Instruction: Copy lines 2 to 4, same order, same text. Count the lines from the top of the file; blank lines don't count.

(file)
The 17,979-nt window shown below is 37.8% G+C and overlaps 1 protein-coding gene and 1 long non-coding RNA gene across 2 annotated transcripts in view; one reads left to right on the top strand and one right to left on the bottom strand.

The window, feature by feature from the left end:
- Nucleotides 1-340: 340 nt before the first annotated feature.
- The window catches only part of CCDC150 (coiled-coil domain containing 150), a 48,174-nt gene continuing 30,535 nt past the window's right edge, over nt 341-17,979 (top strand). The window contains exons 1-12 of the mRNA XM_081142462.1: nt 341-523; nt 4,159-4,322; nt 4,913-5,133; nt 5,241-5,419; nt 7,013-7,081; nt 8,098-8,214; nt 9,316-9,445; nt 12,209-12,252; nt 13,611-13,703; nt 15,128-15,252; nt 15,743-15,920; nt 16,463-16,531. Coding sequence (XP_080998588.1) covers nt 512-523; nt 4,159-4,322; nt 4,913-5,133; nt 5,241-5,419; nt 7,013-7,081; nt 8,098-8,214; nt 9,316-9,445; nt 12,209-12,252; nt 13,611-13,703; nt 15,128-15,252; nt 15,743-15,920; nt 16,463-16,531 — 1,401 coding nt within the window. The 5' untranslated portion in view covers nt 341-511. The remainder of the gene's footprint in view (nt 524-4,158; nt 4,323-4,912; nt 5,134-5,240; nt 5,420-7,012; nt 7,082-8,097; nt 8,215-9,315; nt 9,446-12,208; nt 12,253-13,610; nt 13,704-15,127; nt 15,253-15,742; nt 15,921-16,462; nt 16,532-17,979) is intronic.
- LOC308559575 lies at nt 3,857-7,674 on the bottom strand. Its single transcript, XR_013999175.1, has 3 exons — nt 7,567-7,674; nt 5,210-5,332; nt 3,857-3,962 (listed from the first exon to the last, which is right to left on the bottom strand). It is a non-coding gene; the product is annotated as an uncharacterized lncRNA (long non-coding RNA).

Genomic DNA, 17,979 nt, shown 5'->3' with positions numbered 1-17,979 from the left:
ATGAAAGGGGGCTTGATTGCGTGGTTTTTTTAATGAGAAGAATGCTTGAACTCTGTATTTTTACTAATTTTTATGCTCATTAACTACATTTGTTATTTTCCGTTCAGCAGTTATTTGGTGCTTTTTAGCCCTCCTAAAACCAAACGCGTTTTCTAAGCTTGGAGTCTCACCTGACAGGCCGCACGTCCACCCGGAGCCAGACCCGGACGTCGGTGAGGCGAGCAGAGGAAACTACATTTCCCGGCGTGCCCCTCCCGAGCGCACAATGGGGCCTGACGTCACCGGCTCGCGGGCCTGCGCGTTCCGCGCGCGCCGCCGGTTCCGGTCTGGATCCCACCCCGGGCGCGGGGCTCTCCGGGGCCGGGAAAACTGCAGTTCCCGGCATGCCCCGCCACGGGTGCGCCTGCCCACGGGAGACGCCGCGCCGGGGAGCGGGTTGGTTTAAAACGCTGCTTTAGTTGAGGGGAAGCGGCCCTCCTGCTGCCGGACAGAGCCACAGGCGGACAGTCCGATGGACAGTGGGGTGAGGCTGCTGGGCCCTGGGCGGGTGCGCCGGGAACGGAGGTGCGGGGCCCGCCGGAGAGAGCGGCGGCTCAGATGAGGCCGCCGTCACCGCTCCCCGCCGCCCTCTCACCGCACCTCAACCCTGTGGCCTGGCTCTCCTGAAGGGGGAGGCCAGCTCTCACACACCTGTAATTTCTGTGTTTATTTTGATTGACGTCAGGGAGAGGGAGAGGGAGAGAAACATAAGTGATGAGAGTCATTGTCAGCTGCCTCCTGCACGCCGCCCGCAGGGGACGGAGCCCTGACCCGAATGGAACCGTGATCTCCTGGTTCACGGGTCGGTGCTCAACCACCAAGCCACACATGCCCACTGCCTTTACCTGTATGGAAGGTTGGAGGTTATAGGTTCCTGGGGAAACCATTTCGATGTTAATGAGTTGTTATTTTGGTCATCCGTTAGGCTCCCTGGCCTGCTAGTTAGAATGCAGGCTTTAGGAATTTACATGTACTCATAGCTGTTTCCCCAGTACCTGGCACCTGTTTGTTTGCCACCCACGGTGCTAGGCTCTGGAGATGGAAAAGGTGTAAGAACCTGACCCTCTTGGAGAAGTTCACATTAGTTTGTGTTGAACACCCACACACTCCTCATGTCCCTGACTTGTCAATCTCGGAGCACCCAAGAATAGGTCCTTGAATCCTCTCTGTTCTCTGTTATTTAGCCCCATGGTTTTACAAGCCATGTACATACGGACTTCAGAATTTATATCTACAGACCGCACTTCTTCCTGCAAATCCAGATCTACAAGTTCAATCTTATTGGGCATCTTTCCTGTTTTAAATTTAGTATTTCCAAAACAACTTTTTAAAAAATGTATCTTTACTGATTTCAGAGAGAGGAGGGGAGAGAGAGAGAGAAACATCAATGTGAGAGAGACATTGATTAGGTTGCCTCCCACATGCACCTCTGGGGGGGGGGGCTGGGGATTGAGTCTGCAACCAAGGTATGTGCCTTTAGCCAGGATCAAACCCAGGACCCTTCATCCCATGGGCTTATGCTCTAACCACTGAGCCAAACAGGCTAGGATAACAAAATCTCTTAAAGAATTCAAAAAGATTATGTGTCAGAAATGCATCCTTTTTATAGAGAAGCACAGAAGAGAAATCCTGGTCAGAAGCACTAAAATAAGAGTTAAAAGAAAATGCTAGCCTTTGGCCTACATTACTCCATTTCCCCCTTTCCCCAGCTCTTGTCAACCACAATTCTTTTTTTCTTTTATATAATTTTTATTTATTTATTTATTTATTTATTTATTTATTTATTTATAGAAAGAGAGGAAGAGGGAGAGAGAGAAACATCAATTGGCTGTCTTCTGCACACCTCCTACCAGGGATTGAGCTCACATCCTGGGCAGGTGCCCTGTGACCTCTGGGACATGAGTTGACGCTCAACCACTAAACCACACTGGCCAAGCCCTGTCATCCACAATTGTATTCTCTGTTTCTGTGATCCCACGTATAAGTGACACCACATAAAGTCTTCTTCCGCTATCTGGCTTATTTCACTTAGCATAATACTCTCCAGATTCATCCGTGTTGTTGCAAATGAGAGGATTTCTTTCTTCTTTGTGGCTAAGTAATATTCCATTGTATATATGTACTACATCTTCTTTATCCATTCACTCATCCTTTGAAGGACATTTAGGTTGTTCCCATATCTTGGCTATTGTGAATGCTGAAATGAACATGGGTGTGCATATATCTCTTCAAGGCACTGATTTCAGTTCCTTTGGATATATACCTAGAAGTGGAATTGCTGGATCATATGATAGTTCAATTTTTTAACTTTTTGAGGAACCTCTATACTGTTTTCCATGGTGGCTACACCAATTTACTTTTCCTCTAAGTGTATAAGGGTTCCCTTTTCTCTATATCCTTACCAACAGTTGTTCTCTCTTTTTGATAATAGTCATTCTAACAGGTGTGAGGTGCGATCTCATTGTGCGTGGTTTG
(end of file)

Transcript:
The window, feature by feature from the left end:
- Nucleotides 1-340: 340 nt before the first annotated feature.
- The window catches only part of CCDC150 (coiled-coil domain containing 150), a 48,174-nt gene continuing 30,535 nt past the window's right edge, over nt 341-17,979 (top strand). The window contains exons 1-12 of the mRNA XM_081142462.1: nt 341-523; nt 4,159-4,322; nt 4,913-5,133; nt 5,241-5,419; nt 7,013-7,081; nt 8,098-8,214; nt 9,316-9,445; nt 12,209-12,252; nt 13,611-13,703; nt 15,128-15,252; nt 15,743-15,920; nt 16,463-16,531. Coding sequence (XP_080998588.1) covers nt 512-523; nt 4,159-4,322; nt 4,913-5,133; nt 5,241-5,419; nt 7,013-7,081; nt 8,098-8,214; nt 9,316-9,445; nt 12,209-12,252; nt 13,611-13,703; nt 15,128-15,252; nt 15,743-15,920; nt 16,463-16,531 — 1,401 coding nt within the window. The 5' untranslated portion in view covers nt 341-511. The remainder of the gene's footprint in view (nt 524-4,158; nt 4,323-4,912; nt 5,134-5,240; nt 5,420-7,012; nt 7,082-8,097; nt 8,215-9,315; nt 9,446-12,208; nt 12,253-13,610; nt 13,704-15,127; nt 15,253-15,742; nt 15,921-16,462; nt 16,532-17,979) is intronic.